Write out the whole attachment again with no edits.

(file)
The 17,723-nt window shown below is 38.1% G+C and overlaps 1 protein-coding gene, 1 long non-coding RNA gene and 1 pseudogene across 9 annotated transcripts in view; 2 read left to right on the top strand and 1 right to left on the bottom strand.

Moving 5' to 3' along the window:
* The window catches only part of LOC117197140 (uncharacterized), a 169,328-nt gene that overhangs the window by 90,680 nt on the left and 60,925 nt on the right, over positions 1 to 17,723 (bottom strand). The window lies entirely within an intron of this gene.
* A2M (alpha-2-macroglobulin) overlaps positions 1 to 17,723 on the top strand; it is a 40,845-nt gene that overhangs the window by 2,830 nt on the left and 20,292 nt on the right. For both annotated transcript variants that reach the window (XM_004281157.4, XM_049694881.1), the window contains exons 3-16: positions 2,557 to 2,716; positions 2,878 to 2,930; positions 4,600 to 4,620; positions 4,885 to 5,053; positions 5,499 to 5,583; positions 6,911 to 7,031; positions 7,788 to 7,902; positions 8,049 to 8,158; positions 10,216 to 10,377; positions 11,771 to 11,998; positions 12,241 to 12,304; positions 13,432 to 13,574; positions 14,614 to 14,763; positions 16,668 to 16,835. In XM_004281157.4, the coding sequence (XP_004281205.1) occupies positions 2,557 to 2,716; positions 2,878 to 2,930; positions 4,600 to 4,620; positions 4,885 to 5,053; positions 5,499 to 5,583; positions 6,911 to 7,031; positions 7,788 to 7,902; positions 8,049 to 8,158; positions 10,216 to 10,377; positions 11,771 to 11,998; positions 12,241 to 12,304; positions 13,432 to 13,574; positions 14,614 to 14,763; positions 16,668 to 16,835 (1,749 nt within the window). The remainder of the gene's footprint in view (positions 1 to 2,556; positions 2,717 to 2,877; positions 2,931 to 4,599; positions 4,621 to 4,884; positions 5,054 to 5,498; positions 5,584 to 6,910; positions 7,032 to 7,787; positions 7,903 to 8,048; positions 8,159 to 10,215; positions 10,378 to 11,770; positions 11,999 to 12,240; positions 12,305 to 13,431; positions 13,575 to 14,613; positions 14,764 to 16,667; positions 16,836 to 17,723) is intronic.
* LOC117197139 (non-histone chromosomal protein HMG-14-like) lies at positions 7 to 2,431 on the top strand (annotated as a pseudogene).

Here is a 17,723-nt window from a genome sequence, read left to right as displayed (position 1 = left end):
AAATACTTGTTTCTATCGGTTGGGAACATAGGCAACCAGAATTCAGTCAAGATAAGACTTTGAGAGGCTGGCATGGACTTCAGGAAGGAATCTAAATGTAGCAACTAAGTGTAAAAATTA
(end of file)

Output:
The 17,723-nt window shown below is 38.1% G+C and overlaps 1 protein-coding gene, 1 long non-coding RNA gene and 1 pseudogene across 9 annotated transcripts in view; 2 read left to right on the top strand and 1 right to left on the bottom strand.

Moving 5' to 3' along the window:
* The window catches only part of LOC117197140 (uncharacterized), a 169,328-nt gene that overhangs the window by 90,680 nt on the left and 60,925 nt on the right, over positions 1 to 17,723 (bottom strand). The window lies entirely within an intron of this gene.
* A2M (alpha-2-macroglobulin) overlaps positions 1 to 17,723 on the top strand; it is a 40,845-nt gene that overhangs the window by 2,830 nt on the left and 20,292 nt on the right. For both annotated transcript variants that reach the window (XM_004281157.4, XM_049694881.1), the window contains exons 3-16: positions 2,557 to 2,716; positions 2,878 to 2,930; positions 4,600 to 4,620; positions 4,885 to 5,053; positions 5,499 to 5,583; positions 6,911 to 7,031; positions 7,788 to 7,902; positions 8,049 to 8,158; positions 10,216 to 10,377; positions 11,771 to 11,998; positions 12,241 to 12,304; positions 13,432 to 13,574; positions 14,614 to 14,763; positions 16,668 to 16,835. In XM_004281157.4, the coding sequence (XP_004281205.1) occupies positions 2,557 to 2,716; positions 2,878 to 2,930; positions 4,600 to 4,620; positions 4,885 to 5,053; positions 5,499 to 5,583; positions 6,911 to 7,031; positions 7,788 to 7,902; positions 8,049 to 8,158; positions 10,216 to 10,377; positions 11,771 to 11,998; positions 12,241 to 12,304; positions 13,432 to 13,574; positions 14,614 to 14,763; positions 16,668 to 16,835 (1,749 nt within the window). The remainder of the gene's footprint in view (positions 1 to 2,556; positions 2,717 to 2,877; positions 2,931 to 4,599; positions 4,621 to 4,884; positions 5,054 to 5,498; positions 5,584 to 6,910; positions 7,032 to 7,787; positions 7,903 to 8,048; positions 8,159 to 10,215; positions 10,378 to 11,770; positions 11,999 to 12,240; positions 12,305 to 13,431; positions 13,575 to 14,613; positions 14,764 to 16,667; positions 16,836 to 17,723) is intronic.
* LOC117197139 (non-histone chromosomal protein HMG-14-like) lies at positions 7 to 2,431 on the top strand (annotated as a pseudogene).

Here is a 17,723-nt window from a genome sequence, read left to right as displayed (position 1 = left end):
AAATACTTGTTTCTATCGGTTGGGAACATAGGCAACCAGAATTCAGTCAAGATAAGACTTTGAGAGGCTGGCATGGACTTCAGGAAGGAATCTAAATGTAGCAACTAAGTGTAAAAATTA